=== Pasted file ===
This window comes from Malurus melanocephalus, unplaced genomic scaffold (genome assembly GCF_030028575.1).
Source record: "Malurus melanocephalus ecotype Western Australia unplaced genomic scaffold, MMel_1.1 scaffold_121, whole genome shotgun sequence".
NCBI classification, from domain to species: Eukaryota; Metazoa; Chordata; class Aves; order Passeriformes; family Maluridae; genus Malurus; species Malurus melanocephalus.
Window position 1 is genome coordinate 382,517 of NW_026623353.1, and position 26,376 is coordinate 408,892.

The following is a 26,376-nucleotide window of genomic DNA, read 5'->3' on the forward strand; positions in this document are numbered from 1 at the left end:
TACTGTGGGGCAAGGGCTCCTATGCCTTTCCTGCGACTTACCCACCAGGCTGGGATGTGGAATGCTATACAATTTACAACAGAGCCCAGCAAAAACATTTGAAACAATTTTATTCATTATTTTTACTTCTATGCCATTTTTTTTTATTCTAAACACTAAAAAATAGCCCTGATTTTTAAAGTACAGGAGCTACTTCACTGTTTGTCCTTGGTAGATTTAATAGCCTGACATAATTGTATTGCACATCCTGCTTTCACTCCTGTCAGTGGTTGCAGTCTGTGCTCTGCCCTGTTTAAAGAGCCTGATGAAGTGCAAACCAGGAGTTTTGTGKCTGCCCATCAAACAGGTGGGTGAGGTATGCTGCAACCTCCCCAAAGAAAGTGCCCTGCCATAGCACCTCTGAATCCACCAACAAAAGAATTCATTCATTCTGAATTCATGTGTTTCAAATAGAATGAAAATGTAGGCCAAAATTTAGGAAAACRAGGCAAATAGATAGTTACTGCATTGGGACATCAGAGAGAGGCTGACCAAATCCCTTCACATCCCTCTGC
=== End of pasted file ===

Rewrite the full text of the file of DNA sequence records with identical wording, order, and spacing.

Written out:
This window comes from Malurus melanocephalus, unplaced genomic scaffold (genome assembly GCF_030028575.1).
Source record: "Malurus melanocephalus ecotype Western Australia unplaced genomic scaffold, MMel_1.1 scaffold_121, whole genome shotgun sequence".
NCBI classification, from domain to species: Eukaryota; Metazoa; Chordata; class Aves; order Passeriformes; family Maluridae; genus Malurus; species Malurus melanocephalus.
Window position 1 is genome coordinate 382,517 of NW_026623353.1, and position 26,376 is coordinate 408,892.

The following is a 26,376-nucleotide window of genomic DNA, read 5'->3' on the forward strand; positions in this document are numbered from 1 at the left end:
TACTGTGGGGCAAGGGCTCCTATGCCTTTCCTGCGACTTACCCACCAGGCTGGGATGTGGAATGCTATACAATTTACAACAGAGCCCAGCAAAAACATTTGAAACAATTTTATTCATTATTTTTACTTCTATGCCATTTTTTTTTATTCTAAACACTAAAAAATAGCCCTGATTTTTAAAGTACAGGAGCTACTTCACTGTTTGTCCTTGGTAGATTTAATAGCCTGACATAATTGTATTGCACATCCTGCTTTCACTCCTGTCAGTGGTTGCAGTCTGTGCTCTGCCCTGTTTAAAGAGCCTGATGAAGTGCAAACCAGGAGTTTTGTGKCTGCCCATCAAACAGGTGGGTGAGGTATGCTGCAACCTCCCCAAAGAAAGTGCCCTGCCATAGCACCTCTGAATCCACCAACAAAAGAATTCATTCATTCTGAATTCATGTGTTTCAAATAGAATGAAAATGTAGGCCAAAATTTAGGAAAACRAGGCAAATAGATAGTTACTGCATTGGGACATCAGAGAGAGGCTGACCAAATCCCTTCACATCCCTCTGC